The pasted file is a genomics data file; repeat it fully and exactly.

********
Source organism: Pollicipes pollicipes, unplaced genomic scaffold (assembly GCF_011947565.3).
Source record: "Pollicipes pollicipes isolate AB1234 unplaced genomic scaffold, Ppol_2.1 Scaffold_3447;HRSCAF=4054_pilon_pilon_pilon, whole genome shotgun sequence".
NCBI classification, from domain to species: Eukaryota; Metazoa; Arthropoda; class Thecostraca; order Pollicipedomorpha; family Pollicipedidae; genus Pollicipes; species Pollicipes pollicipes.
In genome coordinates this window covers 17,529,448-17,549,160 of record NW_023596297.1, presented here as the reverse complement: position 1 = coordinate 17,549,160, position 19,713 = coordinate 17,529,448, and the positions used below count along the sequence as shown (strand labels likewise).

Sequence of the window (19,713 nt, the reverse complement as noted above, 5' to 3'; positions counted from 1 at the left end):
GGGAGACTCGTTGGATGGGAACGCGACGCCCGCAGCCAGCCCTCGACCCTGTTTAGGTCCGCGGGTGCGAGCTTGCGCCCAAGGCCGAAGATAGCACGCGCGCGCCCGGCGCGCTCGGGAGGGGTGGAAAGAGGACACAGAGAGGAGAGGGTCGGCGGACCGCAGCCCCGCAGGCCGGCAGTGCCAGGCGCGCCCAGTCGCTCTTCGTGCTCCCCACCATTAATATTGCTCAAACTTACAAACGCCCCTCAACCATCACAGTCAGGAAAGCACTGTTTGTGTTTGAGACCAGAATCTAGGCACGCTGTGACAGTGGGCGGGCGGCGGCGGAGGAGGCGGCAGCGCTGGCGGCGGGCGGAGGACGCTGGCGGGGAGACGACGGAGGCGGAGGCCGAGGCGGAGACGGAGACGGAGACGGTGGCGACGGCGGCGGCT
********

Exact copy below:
Source organism: Pollicipes pollicipes, unplaced genomic scaffold (assembly GCF_011947565.3).
Source record: "Pollicipes pollicipes isolate AB1234 unplaced genomic scaffold, Ppol_2.1 Scaffold_3447;HRSCAF=4054_pilon_pilon_pilon, whole genome shotgun sequence".
NCBI classification, from domain to species: Eukaryota; Metazoa; Arthropoda; class Thecostraca; order Pollicipedomorpha; family Pollicipedidae; genus Pollicipes; species Pollicipes pollicipes.
In genome coordinates this window covers 17,529,448-17,549,160 of record NW_023596297.1, presented here as the reverse complement: position 1 = coordinate 17,549,160, position 19,713 = coordinate 17,529,448, and the positions used below count along the sequence as shown (strand labels likewise).

Sequence of the window (19,713 nt, the reverse complement as noted above, 5' to 3'; positions counted from 1 at the left end):
GGGAGACTCGTTGGATGGGAACGCGACGCCCGCAGCCAGCCCTCGACCCTGTTTAGGTCCGCGGGTGCGAGCTTGCGCCCAAGGCCGAAGATAGCACGCGCGCGCCCGGCGCGCTCGGGAGGGGTGGAAAGAGGACACAGAGAGGAGAGGGTCGGCGGACCGCAGCCCCGCAGGCCGGCAGTGCCAGGCGCGCCCAGTCGCTCTTCGTGCTCCCCACCATTAATATTGCTCAAACTTACAAACGCCCCTCAACCATCACAGTCAGGAAAGCACTGTTTGTGTTTGAGACCAGAATCTAGGCACGCTGTGACAGTGGGCGGGCGGCGGCGGAGGAGGCGGCAGCGCTGGCGGCGGGCGGAGGACGCTGGCGGGGAGACGACGGAGGCGGAGGCCGAGGCGGAGACGGAGACGGAGACGGTGGCGACGGCGGCGGCT